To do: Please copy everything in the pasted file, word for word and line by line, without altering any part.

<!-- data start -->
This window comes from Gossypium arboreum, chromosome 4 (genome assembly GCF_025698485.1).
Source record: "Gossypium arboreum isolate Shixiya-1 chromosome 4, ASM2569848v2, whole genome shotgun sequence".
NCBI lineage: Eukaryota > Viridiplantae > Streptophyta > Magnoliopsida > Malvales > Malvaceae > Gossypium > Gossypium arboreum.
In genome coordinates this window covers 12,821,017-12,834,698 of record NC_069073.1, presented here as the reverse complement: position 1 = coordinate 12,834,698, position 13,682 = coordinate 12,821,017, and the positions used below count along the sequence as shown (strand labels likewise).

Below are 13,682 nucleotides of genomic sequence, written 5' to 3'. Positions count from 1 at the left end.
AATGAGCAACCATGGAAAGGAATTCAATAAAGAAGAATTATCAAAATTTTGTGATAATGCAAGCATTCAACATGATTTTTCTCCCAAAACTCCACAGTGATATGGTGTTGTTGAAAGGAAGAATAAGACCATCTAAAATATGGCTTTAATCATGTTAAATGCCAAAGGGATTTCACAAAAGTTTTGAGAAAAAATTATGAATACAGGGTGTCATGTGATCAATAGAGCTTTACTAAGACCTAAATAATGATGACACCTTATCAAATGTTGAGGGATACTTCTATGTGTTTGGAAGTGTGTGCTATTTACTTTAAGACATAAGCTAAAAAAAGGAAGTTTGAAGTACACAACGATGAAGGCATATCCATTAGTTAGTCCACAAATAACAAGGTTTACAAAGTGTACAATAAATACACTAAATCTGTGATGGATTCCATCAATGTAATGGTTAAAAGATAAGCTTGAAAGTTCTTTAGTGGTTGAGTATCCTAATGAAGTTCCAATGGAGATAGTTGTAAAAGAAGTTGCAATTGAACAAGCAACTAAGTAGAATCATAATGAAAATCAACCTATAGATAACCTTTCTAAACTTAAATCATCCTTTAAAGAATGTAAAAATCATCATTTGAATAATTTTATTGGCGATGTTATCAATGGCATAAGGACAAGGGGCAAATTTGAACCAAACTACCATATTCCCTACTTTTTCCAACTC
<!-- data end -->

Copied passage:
This window comes from Gossypium arboreum, chromosome 4 (genome assembly GCF_025698485.1).
Source record: "Gossypium arboreum isolate Shixiya-1 chromosome 4, ASM2569848v2, whole genome shotgun sequence".
NCBI lineage: Eukaryota > Viridiplantae > Streptophyta > Magnoliopsida > Malvales > Malvaceae > Gossypium > Gossypium arboreum.
In genome coordinates this window covers 12,821,017-12,834,698 of record NC_069073.1, presented here as the reverse complement: position 1 = coordinate 12,834,698, position 13,682 = coordinate 12,821,017, and the positions used below count along the sequence as shown (strand labels likewise).

Below are 13,682 nucleotides of genomic sequence, written 5' to 3'. Positions count from 1 at the left end.
AATGAGCAACCATGGAAAGGAATTCAATAAAGAAGAATTATCAAAATTTTGTGATAATGCAAGCATTCAACATGATTTTTCTCCCAAAACTCCACAGTGATATGGTGTTGTTGAAAGGAAGAATAAGACCATCTAAAATATGGCTTTAATCATGTTAAATGCCAAAGGGATTTCACAAAAGTTTTGAGAAAAAATTATGAATACAGGGTGTCATGTGATCAATAGAGCTTTACTAAGACCTAAATAATGATGACACCTTATCAAATGTTGAGGGATACTTCTATGTGTTTGGAAGTGTGTGCTATTTACTTTAAGACATAAGCTAAAAAAAGGAAGTTTGAAGTACACAACGATGAAGGCATATCCATTAGTTAGTCCACAAATAACAAGGTTTACAAAGTGTACAATAAATACACTAAATCTGTGATGGATTCCATCAATGTAATGGTTAAAAGATAAGCTTGAAAGTTCTTTAGTGGTTGAGTATCCTAATGAAGTTCCAATGGAGATAGTTGTAAAAGAAGTTGCAATTGAACAAGCAACTAAGTAGAATCATAATGAAAATCAACCTATAGATAACCTTTCTAAACTTAAATCATCCTTTAAAGAATGTAAAAATCATCATTTGAATAATTTTATTGGCGATGTTATCAATGGCATAAGGACAAGGGGCAAATTTGAACCAAACTACCATATTCCCTACTTTTTCCAACTC